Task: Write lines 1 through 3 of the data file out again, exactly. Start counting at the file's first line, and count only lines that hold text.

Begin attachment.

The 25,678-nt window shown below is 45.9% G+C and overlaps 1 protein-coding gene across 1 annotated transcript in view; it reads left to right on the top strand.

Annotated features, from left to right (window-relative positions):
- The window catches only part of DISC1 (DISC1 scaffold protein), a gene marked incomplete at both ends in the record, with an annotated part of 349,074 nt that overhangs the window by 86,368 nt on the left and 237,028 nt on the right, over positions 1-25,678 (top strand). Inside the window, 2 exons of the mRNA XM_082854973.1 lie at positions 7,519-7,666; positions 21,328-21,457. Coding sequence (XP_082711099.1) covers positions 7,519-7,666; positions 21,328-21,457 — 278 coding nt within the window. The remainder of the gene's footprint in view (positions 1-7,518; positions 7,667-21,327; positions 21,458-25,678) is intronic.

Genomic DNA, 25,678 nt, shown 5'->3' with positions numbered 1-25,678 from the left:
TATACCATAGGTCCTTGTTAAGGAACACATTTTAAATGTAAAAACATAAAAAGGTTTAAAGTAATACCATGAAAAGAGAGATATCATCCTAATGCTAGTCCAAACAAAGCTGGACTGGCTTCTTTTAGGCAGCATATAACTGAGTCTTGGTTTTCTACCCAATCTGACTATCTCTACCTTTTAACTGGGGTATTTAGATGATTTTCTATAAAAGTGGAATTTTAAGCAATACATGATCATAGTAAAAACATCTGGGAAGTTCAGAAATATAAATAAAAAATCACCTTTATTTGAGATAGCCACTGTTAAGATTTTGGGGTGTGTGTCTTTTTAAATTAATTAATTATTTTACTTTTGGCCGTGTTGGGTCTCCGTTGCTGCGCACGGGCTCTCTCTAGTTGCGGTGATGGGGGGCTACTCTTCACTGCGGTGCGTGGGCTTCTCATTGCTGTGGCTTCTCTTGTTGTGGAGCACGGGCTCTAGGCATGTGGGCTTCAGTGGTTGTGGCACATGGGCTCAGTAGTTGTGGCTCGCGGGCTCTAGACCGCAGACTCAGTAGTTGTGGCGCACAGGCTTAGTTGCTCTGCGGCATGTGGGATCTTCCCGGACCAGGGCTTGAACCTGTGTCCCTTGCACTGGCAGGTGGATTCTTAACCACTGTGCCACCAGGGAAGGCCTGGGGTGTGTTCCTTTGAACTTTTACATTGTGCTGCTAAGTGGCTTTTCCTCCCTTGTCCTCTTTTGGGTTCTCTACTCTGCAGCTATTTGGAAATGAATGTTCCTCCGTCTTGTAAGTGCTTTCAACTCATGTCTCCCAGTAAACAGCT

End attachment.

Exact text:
The 25,678-nt window shown below is 45.9% G+C and overlaps 1 protein-coding gene across 1 annotated transcript in view; it reads left to right on the top strand.

Annotated features, from left to right (window-relative positions):
- The window catches only part of DISC1 (DISC1 scaffold protein), a gene marked incomplete at both ends in the record, with an annotated part of 349,074 nt that overhangs the window by 86,368 nt on the left and 237,028 nt on the right, over positions 1-25,678 (top strand). Inside the window, 2 exons of the mRNA XM_082854973.1 lie at positions 7,519-7,666; positions 21,328-21,457. Coding sequence (XP_082711099.1) covers positions 7,519-7,666; positions 21,328-21,457 — 278 coding nt within the window. The remainder of the gene's footprint in view (positions 1-7,518; positions 7,667-21,327; positions 21,458-25,678) is intronic.